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Midnight makeover: adoption of GST (downtoearth )

With the adoption of GST, a clear road map is needed to simplify the indirect tax regime

In a landmark reform, India today switches to a new indirect tax system, the Goods and Services Tax. The GST subsumes the multiple Central, State and local taxes and cesses levied on goods and services, unifying the country into a single market, thereby making it easier to do business and ensure tax compliance. This will attract investors and more efficiently mop up revenues for the exchequer. The reform has been years in the making, and having shown the political will to finally pull it off, the Central government must work with the States to chart a road map to simplify the tax regime. Currently there are multiple tax rates ranging from 0% to 28%, plus a cess on some products, creating incentives for lobbying and rent-seeking. The level of preparedness for the new tax system too is not optimal, with sections of industry, trade as well as the bureaucracy visibly anxious about several aspects of the GST’s operational and legal framework. In response, the date for businesses to file the first GST returns has been deferred. The generation of e-way bills for moving goods worth over ₹50,000 too has been put on hold, along with the requirement for e-commerce portals to deduct tax at source from small sellers. The GST Network, which will digitally capture billions of transactions daily, was not able to test its software in advance; and there is concern about the preparedness of intermediaries mandated to help businesses transition to the completely electronic compliance system. The coming days therefore could test the system, and the capacity of the authorities to think on their feet will be vital.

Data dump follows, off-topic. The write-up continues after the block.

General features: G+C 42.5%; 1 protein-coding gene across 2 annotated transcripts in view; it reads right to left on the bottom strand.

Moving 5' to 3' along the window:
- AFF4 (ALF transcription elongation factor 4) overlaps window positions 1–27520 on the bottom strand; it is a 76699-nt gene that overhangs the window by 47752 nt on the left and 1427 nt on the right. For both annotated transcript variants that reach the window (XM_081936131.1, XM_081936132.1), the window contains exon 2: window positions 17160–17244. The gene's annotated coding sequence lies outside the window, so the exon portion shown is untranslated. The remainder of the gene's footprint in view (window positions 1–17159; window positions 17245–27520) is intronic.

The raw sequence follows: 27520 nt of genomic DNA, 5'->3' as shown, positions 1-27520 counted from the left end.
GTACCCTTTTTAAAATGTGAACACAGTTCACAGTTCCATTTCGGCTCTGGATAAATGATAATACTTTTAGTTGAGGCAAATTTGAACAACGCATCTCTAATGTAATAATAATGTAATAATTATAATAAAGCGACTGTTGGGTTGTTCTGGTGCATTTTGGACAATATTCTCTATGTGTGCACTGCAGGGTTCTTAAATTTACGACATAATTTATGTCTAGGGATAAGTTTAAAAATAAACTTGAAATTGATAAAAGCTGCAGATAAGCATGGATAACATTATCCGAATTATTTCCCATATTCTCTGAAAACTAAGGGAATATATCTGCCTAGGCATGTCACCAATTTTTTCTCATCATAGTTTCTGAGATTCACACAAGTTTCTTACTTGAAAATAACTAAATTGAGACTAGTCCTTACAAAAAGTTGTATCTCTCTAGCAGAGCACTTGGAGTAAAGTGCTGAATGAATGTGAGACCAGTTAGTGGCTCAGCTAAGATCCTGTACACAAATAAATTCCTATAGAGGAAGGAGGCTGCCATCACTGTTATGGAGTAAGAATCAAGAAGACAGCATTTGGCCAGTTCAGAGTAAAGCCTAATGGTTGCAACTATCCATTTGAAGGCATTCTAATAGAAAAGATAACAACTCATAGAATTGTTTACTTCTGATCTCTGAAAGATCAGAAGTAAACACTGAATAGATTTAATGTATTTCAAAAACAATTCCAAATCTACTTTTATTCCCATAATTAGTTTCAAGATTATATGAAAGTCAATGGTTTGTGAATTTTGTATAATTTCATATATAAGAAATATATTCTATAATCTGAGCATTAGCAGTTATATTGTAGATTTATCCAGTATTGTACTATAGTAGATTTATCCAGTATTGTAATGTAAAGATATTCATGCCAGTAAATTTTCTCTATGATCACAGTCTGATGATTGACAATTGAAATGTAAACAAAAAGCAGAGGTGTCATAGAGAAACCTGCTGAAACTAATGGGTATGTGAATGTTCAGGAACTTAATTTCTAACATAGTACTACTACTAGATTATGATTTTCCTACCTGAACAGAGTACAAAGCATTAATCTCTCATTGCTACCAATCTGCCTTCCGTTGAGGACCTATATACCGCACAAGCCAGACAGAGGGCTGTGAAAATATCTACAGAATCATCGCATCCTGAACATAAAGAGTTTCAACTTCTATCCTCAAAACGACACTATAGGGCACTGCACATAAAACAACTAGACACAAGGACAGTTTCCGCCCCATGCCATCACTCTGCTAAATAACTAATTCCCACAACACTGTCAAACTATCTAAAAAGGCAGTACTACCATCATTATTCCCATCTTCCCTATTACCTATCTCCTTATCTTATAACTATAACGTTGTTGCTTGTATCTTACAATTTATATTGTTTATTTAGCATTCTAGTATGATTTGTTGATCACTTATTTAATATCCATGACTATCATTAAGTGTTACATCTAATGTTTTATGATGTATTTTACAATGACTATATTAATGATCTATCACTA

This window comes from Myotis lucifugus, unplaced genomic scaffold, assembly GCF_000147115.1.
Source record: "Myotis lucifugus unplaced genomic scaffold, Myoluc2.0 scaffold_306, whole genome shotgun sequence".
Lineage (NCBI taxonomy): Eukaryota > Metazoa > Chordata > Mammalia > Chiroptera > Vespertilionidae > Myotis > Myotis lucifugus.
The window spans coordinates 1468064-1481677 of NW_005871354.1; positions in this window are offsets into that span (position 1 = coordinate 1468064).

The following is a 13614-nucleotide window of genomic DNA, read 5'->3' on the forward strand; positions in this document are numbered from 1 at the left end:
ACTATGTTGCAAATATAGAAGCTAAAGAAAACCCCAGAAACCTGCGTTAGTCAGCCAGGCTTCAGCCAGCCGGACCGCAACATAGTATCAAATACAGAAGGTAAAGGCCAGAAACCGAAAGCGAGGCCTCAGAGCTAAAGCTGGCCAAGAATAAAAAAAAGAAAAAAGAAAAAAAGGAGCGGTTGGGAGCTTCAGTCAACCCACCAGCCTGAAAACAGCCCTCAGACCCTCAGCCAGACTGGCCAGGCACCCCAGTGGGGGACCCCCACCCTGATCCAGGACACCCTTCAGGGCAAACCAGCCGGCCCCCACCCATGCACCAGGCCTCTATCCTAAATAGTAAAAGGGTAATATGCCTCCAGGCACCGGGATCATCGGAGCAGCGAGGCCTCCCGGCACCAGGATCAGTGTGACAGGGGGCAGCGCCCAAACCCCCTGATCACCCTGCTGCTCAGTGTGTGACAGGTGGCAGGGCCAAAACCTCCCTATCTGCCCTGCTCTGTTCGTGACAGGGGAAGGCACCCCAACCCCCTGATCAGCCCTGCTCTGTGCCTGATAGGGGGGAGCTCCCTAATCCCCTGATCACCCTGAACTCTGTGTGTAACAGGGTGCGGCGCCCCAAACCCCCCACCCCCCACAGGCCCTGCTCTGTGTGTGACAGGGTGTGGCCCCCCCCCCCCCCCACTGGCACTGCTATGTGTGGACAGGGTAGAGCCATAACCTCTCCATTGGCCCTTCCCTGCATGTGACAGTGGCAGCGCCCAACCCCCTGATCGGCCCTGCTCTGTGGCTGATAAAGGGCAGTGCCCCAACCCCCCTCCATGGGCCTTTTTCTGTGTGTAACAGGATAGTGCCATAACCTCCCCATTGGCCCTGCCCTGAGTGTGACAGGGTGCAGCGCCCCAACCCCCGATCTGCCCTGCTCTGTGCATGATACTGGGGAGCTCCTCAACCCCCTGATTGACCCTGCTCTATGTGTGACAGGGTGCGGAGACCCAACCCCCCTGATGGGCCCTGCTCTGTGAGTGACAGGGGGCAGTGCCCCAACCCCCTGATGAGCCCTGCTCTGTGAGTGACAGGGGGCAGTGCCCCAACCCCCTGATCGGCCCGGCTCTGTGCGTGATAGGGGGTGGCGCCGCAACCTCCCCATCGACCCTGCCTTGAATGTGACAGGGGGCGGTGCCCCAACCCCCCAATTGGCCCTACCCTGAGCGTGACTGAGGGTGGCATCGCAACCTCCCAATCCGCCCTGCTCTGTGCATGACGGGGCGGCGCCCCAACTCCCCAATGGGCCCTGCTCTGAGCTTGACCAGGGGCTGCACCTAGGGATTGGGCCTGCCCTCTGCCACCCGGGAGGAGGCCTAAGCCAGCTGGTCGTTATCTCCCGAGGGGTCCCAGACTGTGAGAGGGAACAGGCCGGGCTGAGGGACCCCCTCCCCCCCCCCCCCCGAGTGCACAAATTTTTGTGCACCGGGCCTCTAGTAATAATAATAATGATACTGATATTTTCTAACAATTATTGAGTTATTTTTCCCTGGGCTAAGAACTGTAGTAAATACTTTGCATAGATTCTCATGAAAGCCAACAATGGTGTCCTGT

The GST impact: What will be cheaper, which ones are going to be expensive?

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As it stands, the GST in its initialavatar has a complicated structure, with far too many tax rates that could lead to classification disputes, and with the exclusion of key inputs such as petroleum products (with particularly high indirect tax levies). The Finance Minister has asked industry to ensure that the benefits of GST rate cuts are passed on to consumers, but it is not clear how businesses with higher tax incidence are to adjust pricing strategies or how the stringent anti-profiteering clauses will be interpreted. The transitory effects on India’s largely informal economy, which has already been hit by demonetisation, must be watched closely. Tax buoyancy, an easier investment climate and the 1% to 2% growth spurt expected from GST may take some time to be realised. Yet, reforms are the art of the possible and the government has said it will strive to rationalise the number of tax rates and bring excluded sectors into the GST over time. This is the first step in the evolution of the GST, and some initial hiccups are perhaps inevitable in a system founded on political consensus and federal adjustments. This is why it is unfortunate that some opposition parties, including the Congress which led the initiative on the GST for much of the past decade, decided to boycott the midnight inauguration in Parliament’s Central Hall.

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